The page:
The Government’s policy on open access and scholarly publishing is severely lacking

The House of Commons Business, Innovation and Skills committee’s latest report, Open Access: Achieving a Functional Market, issued this week looks into the Government’s current policy on Open Access (OA) and scholarly publishing in general. The Committee, of which Ann McKechin MP is a member, unanimously found this policy to be severely lacking in many areas. Here, she discusses her […]

September 14th, 2013|Impact|2 Comments|

Qualitative research stresses the social context of welfare reform, but this complexity has been ignored by policy makers

Welfare reform and the implementation of Universal Credit has been met with a high degree of scepticism, not least because previous research highlights the many flaws in the system. Fran Bennett looks at why, in this case, it has been hard to influence policy makers in terms of shaping the government’s proposals. While the usual pitfalls of pre-conceived government objectives and […]

August 31st, 2013|Impact|0 Comments|

Getting Somewhere: HEFCE Proposals on Open Access for a Post-2014 Research Excellence Framework

Proposals for how the UK government intends to mandate open access for research assessment have been issued, along with the invitation for the academic community to respond. Meera Sabaratnam and Paul Kirby welcome the clarification on these policies and look ahead to what remains to be done to ensure an appropriate restructuring of the current publishing system. Last week, the UK’s Higher Education Funding Council for England […]

August 3rd, 2013|Impact|1 Comment|

Communicating the uncertainty in science is necessary to improve public confidence and decision-making of non-specialists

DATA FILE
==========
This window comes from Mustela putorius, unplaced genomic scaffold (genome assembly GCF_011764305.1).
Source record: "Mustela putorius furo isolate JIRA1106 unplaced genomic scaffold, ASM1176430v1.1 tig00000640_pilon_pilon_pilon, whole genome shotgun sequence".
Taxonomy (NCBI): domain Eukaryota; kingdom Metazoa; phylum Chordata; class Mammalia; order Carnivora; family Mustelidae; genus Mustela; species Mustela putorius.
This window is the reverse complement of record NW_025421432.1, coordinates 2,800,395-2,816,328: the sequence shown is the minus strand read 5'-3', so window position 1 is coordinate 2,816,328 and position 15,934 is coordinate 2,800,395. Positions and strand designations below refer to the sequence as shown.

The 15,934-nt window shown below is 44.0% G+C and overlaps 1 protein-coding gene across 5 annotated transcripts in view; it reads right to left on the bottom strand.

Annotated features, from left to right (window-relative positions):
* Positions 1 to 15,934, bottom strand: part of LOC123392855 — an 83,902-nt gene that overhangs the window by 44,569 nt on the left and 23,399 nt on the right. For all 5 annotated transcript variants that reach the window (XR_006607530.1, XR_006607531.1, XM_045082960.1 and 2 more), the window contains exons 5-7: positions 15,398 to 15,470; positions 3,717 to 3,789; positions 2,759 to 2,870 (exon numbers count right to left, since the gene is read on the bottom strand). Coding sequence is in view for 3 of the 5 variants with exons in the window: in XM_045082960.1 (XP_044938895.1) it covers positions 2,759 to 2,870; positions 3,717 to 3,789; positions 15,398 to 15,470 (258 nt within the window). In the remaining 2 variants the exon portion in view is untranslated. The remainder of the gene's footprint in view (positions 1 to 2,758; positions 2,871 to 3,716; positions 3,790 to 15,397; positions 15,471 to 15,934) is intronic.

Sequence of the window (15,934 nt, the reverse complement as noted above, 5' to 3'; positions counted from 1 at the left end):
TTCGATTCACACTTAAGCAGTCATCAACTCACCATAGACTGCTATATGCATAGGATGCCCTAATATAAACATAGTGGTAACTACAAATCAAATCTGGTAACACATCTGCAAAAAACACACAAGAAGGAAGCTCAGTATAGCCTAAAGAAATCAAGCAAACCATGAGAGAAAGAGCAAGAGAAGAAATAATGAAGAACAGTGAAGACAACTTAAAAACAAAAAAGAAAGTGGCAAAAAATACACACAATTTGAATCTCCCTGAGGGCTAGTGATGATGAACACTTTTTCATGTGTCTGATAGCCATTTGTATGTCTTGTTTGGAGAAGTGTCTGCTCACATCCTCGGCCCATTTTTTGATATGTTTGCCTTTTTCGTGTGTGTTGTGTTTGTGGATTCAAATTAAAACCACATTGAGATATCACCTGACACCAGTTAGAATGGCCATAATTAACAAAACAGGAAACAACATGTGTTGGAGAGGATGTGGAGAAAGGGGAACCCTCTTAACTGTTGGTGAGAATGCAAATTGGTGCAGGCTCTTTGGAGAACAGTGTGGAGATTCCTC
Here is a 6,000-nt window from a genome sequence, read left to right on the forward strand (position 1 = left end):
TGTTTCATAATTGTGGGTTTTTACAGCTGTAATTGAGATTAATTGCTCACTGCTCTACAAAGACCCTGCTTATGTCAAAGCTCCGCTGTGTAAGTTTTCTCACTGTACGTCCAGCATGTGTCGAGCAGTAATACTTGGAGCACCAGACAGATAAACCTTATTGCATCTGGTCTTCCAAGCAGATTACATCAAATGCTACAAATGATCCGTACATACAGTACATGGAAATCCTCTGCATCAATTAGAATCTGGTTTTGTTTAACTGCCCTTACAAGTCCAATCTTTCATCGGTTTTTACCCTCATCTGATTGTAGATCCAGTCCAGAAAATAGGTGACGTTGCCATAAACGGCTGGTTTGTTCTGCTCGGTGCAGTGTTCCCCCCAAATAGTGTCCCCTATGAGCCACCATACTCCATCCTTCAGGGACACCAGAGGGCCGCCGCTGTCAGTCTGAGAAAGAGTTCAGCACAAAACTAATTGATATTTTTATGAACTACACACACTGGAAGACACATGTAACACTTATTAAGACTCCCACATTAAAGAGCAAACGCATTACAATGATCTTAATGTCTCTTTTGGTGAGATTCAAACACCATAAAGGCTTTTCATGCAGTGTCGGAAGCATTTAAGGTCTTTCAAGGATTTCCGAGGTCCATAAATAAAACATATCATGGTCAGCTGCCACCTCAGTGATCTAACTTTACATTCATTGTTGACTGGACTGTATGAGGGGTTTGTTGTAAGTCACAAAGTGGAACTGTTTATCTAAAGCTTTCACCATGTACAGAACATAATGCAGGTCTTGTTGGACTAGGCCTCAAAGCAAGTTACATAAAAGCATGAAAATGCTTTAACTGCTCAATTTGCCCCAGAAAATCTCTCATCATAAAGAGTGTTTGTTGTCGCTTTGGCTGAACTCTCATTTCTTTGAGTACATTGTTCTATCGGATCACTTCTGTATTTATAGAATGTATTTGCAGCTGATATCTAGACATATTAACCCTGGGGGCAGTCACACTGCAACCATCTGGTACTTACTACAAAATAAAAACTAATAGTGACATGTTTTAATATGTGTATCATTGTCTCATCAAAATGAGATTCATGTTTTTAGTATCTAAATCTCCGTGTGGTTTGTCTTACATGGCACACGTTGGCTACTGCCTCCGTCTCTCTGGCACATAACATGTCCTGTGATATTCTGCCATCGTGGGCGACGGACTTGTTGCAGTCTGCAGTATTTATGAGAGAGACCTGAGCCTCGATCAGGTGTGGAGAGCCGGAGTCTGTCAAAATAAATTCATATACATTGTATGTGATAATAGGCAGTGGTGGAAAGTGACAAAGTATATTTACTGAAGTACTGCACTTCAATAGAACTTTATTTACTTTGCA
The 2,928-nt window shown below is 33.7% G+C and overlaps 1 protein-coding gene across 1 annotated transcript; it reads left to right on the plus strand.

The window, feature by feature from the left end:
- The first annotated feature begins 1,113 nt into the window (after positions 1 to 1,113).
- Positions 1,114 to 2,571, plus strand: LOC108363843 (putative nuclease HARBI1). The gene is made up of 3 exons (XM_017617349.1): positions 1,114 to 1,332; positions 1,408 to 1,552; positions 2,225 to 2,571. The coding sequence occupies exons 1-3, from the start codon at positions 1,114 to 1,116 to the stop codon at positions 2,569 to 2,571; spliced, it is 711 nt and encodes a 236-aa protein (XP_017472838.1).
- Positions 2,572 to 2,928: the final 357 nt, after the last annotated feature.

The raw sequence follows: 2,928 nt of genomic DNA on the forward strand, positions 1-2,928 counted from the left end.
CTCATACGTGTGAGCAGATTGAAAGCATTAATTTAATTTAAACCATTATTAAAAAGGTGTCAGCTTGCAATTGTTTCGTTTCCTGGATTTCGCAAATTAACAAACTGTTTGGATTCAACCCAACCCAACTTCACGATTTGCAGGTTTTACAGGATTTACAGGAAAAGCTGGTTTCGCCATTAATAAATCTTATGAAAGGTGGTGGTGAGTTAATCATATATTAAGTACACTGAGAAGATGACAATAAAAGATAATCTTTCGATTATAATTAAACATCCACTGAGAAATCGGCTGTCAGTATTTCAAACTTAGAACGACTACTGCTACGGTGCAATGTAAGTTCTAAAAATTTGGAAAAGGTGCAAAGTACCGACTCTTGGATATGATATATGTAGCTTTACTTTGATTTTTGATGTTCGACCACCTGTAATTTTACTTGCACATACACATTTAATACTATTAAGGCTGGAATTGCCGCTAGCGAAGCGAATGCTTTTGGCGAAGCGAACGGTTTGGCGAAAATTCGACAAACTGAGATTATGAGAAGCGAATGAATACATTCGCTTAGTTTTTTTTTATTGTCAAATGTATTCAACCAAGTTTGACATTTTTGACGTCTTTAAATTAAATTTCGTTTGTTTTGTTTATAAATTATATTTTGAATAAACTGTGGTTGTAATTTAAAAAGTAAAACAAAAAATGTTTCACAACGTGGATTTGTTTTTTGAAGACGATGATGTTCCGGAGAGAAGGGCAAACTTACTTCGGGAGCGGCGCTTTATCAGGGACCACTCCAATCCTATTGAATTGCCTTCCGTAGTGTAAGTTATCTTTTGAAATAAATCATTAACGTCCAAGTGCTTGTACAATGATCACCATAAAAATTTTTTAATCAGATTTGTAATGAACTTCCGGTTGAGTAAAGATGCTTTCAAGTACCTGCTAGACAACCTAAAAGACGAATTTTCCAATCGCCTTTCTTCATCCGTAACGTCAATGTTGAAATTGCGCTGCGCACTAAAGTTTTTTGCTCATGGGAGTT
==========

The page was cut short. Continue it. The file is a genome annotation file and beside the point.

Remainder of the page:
Uncertainty is part of science. But is scientific uncertainty a reason to worry about the reliability of findings? Tabitha Innocent presents a new public guide, Making Sense of Uncertainty, where scientists are challenging the idea that uncertainty compromises validity. Furthermore, the guide argues communicating uncertainty will help build public and political confidence in decision-making which incorporates the uncertainty into constructive action. Begin […]

July 27th, 2013|Impact|2 Comments|

Experimental social psychology relies too heavily on sample findings from undergraduate students

The leading journals for experimental social psychology rely disproportionally on undergraduate students for their findings. James Hartley argues necessary steps need to be taken to widen the sample size to restore credibility to the studies and to the discipline as a whole. Digital communication methods and a firmer commitment to replication studies with different populations could help to improve the situation. When I began my […]

July 13th, 2013|Impact|0 Comments|

Universities are crucial spaces to foster capabilities for the formation of social citizens in times of growing inequality

The value of the university cannot be reduced to a monetised figure. By drawing from human development discourse and the capabilities approach, Melanie Walker argues the university can be re-imagined in terms of its commitment to individual freedoms, social citizenship formation and social change. The university should have an active role, engaged in local and global spaces, to foster and support a just […]

Attacks on US federal funding of the social sciences date back to the 1940s and will continue to intensify

In the wake of the restrictions placed on US political science funding, Jeanne Zaino examines the extent to which social scientists should be concerned on future eligibility of funding. More recent events in Congress suggest the attacks on funding will not only continue but will intensify. It is also worth remembering that these attacks are just the latest in a long standing […]

June 29th, 2013|Impact|0 Comments|

Academics may not be celebrities, but their careful research is improving public policy

Last week Phillip Blond proposed a simplistic solution to the problem of why academics are failing to make policy impacts: less evidence, more “big ideas”. Robert Ford and Matthew Goodwin find substantial flaws in this reasoning. Academics are in fact, already impacting policy. While rigorous analysis is not as glamorous as the sweeping grand narrative, it is essential to determine […]

June 22nd, 2013|Impact|2 Comments|